012021_MNS_detention_center_001 Atlanta City Detention Center

The future use of the Atlanta City Detention Center has been up for debate for several years.

When new Fulton County Sheriff Patrick “Pat” Labat took office Jan. 1, one of the first things he did was announce his interest in the county buying the Atlanta City Detention Center from the city.

“The correctional system is an integral component of the criminal justice system,” he said in a Jan. 4 news release. “We have an exceptional opportunity to bridge the gap between restorative justice and social change in public safety. However, to ensure we are successful, conditions at the Fulton County Jail must be overhauled including vital physical expansion which ACDC provides.”

012021_MNS_detention_center_002 Center for Equity rendering

Pictured is a rendering of what the lobby of the Center for Equity, formerly the Atlanta City Detention Center, would look like once complete. It is one of four possible design concepts for the center.

Labat’s proposal represents another moment in the years-long debate over what should be done with the center, which today houses only a fraction of the number of inmates it used to hold.

In September 2018, Mayor Keisha Lance Bottoms signed an executive order to end the decades-long contract the city had with U.S. Immigration and Customs Enforcement and transfer all remaining immigrant inmates out of the center.

The order also states the city received a $150,000 grant from private foundations to create design concepts for the center’s future use. Designing Justice + Designing Spaces, an Oakland, California-based architectural and real estate development firm, was hired to formulate the design concepts.

In May 2019, the Atlanta City Council approved a resolution on behalf of Bottoms to establish a task force to examine how to repurpose the center into a holistic community facility.

The task force includes representatives of both local government agencies and individuals picked from nominations submitted by the public, including those who were detained at the center. Labat, a law enforcement veteran who spent 10 years at the center as the Atlanta Department of Corrections’ chief until retiring in 2019, is one of its members.

012021_MNS_detention_center_004 Center for Equity rendering

Pictured is a rendering of what the front of the Center for Equity, formerly the Atlanta City Detention Center, would look like once complete. It is one of four possible design concepts for the center.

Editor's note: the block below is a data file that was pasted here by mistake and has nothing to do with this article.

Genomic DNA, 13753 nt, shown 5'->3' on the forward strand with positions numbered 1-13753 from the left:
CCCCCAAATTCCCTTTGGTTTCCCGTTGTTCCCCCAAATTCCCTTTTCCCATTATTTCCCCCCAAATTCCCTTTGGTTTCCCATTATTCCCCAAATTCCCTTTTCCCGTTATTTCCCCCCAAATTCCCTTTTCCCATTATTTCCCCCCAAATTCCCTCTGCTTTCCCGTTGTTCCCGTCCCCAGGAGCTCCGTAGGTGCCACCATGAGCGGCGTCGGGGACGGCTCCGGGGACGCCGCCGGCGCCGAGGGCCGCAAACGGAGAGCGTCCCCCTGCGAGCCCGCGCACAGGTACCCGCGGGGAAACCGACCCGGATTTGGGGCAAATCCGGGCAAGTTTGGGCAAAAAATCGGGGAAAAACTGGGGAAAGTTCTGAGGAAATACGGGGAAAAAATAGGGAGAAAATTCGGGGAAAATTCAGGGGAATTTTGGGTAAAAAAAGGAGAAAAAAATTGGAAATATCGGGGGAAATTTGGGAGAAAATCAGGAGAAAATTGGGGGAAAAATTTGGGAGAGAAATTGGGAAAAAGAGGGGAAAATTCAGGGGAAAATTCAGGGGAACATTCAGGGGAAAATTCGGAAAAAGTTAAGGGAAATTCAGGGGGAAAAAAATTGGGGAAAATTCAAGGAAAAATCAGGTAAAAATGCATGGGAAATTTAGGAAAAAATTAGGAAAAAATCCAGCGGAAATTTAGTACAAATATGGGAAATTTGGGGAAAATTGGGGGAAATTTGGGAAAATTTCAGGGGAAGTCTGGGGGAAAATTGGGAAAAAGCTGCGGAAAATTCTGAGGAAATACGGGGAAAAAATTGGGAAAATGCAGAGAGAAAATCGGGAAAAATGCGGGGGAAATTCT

There have been five task force meetings since 2019, with four from July through December 2019 and a fifth two months later. The sixth meeting was postponed due to the COVID-19 pandemic. From those meetings, four design concepts have been chosen.

Julia Perry, a spokeswoman for the firm, said the process was “the first of its kind in the United States, which helped local residents provide direct input on how the former jail could be repurposed to benefit the community and address its harmful effects.”

“…Residents used custom-made board games, building blocks and other tools developed by DJDS to spark a dialogue among community members impacted by the jail, while educating participants in the basics of design, financing and real estate development,” she added. “… According to DJDS co-founder Deanna Van Buren, this creative and liberating process can serve as a model for other cities as the move to decarceration leads to closures of detention facilities nationwide.”

012021_MNS_detention_center_003 Center for Equity

Pictured is a rendering of what the indoor community space in the Center for Equity, formerly the Atlanta City Detention Center, would look like once complete. It is one of four possible design concepts for the center.

District 7 Councilman Howard Shook, who represents part of Buckhead, has been in favor of turning the center into a county jail property since he first took office in January 2002.

“I have always said that Fulton County ought to run that jail,” he said. “Jailing felons is a classic county (job) and not a municipal responsibility. I’ve been having this argument first with Mayor (Shirley) Franklin and it’s continued ever since. The response is, ‘Well, that sounds good, but we can’t agree on a price.’ How about we just leave the keys on top of the mat and just walk away? People forget that both the county and the city tend to gouge the taxpayers.”

Shook said the council is divided on who’s in favor of keeping the center as a jail versus redeveloping it. But with a recent increase in crime – the city had 157 reported murders in 2020, the most in 22 years – and the county jail overflowing with inmates so much that female prisoners are being housed in a south jail annex in Union City, some council members who have been in favor of revamping the center could switch their votes.

“Before the pandemic broke out with all the crime and violence, I felt pretty confident that a super majority looked forward to repurposing the jail,” Shook said. “It’s entirely possibly now some council members could change their minds about it. I know I have asked the mayor’s administration to reconsider the decision. But I think they still (moving forward).”

Labat said the county’s acquisition of the center would allow Fulton to “safely and humanely” house all prisoners in the jail and center combined, adding it would save taxpayers money because Fulton could house all its prisoners without paying other municipalities to do so.

Email messages sent to Bottoms’ office seeking comment on the center and its future were not returned by the Neighbor’s deadline.

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